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Saturday, February 14, 2015

From International Student to Physician Assistant

From International Student to Physician Assistant
Updated: 07/08/2016
You may be an international medical graduate (IMG), a caribbean medical student, or a student from a foreign country (outside the United States) wanting to attend physician assistant (PA) school. While it may seem daunting at first, do not be frightened by the lengthy application process or by the worrisome anecdotal stories you may read about online.

You will need to prepare your materials before throwing an application together. Many international students and international medical graduates see medical school residency matching as a barrier to becoming a licensed provider in the United States, which is why they choose to become physician assistants.


Physician assistants can still practice medicine, but they are not required to complete a residency, which may be very difficult to acquire when there is already such a shortage. In today’s society, many IMGs do not have the upper hand in residency matching over U.S. candidates. In 2007, the National Resident Matching Program (NRMP) published data on “who gets residencies.” Only 25% of residencies went to Non-US Citizens and Graduates of International Schools. IMG compete with American medical students (4th year students) and many students from India who place scores for USMLE step 1 and 2 in the 99th percentile. In 2012, 48,507 students applied for match in the U.S. and 24,034 residencies were available. 65.4% of those 24,034 residencies went to American graduates. Many reasons why IMG do not get accepted to U.S. residencies include: unexplained gaps in training or gaps between graduation and time of application, incomplete USMLE steps or low scores on USMLE exams.

If this is why you want to become a physician assistant, I highly advise you to consider other routes or careers. This is not what the PA profession is for - it is not “easier” to get into PA school or a considered a “cop-out.” If you have heard this, you were told incorrectly. The Medical Society of the State of New York offers guidance for IMGs to obtain residency in New York State. In addition, NYIT College of Osteopathic Medicine offers a bridge program for IMG to become doctors of osteopathic medicine called Emigre Physician Program (EPP).

PA programs can be just as competitive as U.S. medical schools. If you are truly interested in becoming a PA and understand the role of a PA, then I invite you to bring your knowledge and experience to the profession. The journey to becoming a PA is also not an easy one. You will be competing with thousands of other U.S. pre-PA applicants with a plethora of knowledge, volunteer work, patient care, and shadowing experience from all over. It’s no wonder it is so difficult for international students to gain acceptance to PA programs! PA programs have to ensure that you are in it for the right reasons and that you truly understand what becoming a PA is all about. Make sure you do your homework and know exactly what you are getting yourself into before you commit.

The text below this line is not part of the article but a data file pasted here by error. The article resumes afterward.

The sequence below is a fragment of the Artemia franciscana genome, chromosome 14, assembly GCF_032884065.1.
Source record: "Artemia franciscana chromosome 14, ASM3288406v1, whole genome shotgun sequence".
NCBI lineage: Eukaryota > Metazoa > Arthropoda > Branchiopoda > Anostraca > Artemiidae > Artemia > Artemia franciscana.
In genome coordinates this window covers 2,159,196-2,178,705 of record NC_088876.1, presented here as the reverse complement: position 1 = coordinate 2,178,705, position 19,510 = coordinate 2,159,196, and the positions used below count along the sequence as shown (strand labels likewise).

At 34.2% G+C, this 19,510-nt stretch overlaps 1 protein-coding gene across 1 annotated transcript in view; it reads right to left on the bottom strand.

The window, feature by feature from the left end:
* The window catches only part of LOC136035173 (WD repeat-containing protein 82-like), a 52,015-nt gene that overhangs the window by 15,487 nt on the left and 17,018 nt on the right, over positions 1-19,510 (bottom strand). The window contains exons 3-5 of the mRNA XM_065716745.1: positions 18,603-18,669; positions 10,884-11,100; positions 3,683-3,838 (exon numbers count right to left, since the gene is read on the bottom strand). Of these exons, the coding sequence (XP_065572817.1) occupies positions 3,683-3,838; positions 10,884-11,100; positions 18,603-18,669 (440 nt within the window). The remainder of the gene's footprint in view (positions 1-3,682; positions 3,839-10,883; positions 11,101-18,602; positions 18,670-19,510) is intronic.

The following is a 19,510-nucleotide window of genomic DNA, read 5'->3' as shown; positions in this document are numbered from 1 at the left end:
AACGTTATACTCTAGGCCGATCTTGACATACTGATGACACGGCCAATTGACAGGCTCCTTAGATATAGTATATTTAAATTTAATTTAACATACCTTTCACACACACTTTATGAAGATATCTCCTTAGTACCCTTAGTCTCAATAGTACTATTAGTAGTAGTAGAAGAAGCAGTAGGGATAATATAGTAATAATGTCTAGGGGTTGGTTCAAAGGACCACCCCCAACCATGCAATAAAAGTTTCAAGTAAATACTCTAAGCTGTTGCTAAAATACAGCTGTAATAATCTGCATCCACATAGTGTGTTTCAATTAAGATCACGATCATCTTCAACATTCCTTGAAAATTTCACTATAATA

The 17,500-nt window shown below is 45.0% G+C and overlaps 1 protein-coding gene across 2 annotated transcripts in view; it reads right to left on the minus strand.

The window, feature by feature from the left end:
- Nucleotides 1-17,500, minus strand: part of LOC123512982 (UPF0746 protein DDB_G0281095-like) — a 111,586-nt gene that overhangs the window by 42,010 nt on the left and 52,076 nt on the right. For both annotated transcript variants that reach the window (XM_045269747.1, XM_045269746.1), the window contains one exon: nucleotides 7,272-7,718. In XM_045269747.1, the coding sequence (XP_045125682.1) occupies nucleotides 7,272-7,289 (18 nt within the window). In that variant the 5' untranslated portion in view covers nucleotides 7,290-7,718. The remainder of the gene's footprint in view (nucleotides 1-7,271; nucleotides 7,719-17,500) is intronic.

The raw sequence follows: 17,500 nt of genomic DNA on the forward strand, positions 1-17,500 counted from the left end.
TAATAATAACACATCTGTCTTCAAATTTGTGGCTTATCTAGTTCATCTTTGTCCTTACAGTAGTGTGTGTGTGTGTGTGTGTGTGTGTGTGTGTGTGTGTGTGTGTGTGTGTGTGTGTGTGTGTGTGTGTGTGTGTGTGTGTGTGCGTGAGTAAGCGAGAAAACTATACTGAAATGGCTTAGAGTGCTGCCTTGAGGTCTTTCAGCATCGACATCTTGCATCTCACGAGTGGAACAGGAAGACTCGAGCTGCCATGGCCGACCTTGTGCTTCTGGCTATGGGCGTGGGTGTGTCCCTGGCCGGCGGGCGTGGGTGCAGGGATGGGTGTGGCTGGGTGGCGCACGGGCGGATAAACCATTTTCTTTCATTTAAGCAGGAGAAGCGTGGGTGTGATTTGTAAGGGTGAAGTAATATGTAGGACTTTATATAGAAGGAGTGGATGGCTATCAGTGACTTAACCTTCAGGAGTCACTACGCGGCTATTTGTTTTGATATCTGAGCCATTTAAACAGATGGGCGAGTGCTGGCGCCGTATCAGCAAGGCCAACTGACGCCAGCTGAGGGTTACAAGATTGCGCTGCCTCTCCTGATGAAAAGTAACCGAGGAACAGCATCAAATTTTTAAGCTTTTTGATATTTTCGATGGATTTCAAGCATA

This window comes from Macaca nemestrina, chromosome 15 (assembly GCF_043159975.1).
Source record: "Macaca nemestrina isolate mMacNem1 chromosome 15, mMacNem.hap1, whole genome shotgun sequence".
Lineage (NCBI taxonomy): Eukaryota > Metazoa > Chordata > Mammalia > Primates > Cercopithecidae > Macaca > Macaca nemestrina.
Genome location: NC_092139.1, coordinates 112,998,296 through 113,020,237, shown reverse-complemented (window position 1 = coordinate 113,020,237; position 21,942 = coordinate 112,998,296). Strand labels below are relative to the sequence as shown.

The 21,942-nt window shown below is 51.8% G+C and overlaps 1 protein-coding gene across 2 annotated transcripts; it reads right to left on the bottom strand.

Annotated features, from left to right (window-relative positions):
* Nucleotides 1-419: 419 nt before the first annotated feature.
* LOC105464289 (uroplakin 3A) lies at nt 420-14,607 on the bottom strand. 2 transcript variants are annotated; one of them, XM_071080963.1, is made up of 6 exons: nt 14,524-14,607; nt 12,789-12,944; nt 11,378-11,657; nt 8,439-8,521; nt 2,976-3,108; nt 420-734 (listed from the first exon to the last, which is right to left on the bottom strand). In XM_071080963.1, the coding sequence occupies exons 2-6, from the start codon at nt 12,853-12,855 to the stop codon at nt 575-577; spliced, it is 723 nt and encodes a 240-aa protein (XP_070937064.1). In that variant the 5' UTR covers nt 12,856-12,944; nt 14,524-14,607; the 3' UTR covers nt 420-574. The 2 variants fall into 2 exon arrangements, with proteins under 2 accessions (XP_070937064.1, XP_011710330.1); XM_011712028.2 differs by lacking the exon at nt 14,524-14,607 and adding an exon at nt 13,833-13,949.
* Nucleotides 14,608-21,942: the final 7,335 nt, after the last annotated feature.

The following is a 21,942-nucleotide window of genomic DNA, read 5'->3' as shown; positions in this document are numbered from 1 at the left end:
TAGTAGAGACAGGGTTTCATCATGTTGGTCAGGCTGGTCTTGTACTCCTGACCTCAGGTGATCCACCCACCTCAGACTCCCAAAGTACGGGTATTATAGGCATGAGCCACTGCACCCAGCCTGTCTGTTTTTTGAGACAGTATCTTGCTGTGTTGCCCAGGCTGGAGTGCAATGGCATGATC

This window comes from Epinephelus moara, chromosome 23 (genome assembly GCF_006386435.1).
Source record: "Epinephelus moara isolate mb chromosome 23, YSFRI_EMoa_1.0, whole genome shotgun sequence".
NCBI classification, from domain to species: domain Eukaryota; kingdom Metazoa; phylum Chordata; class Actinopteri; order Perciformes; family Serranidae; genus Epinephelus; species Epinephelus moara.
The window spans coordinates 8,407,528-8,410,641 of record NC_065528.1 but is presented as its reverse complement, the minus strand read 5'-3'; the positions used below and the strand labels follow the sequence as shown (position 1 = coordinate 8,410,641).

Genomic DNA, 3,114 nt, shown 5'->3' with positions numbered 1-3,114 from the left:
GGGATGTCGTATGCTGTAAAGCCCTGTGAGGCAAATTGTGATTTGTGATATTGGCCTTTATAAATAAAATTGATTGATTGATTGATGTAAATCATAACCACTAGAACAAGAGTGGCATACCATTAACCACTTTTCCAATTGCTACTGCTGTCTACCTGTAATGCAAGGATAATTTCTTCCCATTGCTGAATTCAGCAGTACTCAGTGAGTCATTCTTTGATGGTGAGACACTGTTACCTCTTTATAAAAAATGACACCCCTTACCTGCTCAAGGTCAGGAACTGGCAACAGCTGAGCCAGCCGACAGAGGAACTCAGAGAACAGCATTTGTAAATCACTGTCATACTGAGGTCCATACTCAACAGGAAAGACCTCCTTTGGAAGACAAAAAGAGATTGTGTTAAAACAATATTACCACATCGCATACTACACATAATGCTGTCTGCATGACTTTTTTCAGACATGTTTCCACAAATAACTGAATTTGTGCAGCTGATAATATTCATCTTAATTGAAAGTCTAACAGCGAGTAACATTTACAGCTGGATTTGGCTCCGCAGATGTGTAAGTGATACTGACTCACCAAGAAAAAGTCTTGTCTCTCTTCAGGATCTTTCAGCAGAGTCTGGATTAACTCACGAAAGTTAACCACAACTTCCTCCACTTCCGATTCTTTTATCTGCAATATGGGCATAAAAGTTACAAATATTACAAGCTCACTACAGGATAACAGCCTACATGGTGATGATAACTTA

Most Frequently Asked Questions:
I am a foreign medical graduate. What are the first steps I need to take to become a PA in the U.S.?
Please visit AAPA’s website on Becoming a PA.

I am a foreign medical graduate. Can I get a PA license with my medical degree?
Answer: No. Texas, and every other state law, requires graduation from an accredited PA program for eligibility.
Medical school is much more difficult than PA school, so why can’t I (the unmatched MD) practice as a PA even though I didn’t pass my USMLE?
PACdan put this in great words “because you did not go to school for it.” The "difficulty" of the PANCE vs. the USMLE is not the concern, rather it is the eligibility to take the exam and practice as a PA. The eligibility to take the PANCE requires one to graduate from an accredited PA program. What if PA graduates took the material they were missing from medical school (about one year's worth) and the USMLEs and did well, should they be allowed to gain residency and practice as a physician? Everything is equal at that point. If your answer is no; then the reverse should also be no. There are training modalities unique to PA programs that prepare one to be a PA, and not a physician; the reverse holds true as well.
Do I have any advantage since I am already a physician in my home country?
No. Holding a foreign medical degree does not give you any advantage when applying to PA schools no matter how long you have practiced.

I am a foreign medical graduate - what are my chances of getting accepted to a U.S. PA program?
As an international medical graduate, you must realize that you are competing against thousands of qualified U.S. pre-PA students with hundreds to thousands of hours of clinical experience obtained within the United States and abroad. In addition, they have U.S. coursework, excellent GRE scores, and outstanding volunteer and shadowing experience as well. If a PA program is going to accept you, you will need to demonstrate to them that you are worthy of a spot in their program just like everyone else. You do not get an upper hand just because you graduated from a medical school in another country. If a PA program is going to train you to become a licensed physician assistant, they need to make sure you will actually become a PA and not utilize their program’s training to take the USMLE exams to help you obtain a residency. If you think for one second that any PA program hasn’t already considered you might be doing this - you are highly mistaken. Almost all PA programs require interviews so that they can determine your intentions and decide if you truly understand the role of a physician assistant and that you have true aspirations to become one.
I am a foreign medical graduate. How can I calculate my GPA from my “scores” since we do not receive letter grades in my country? Will my credit hours be accepted in the U.S.?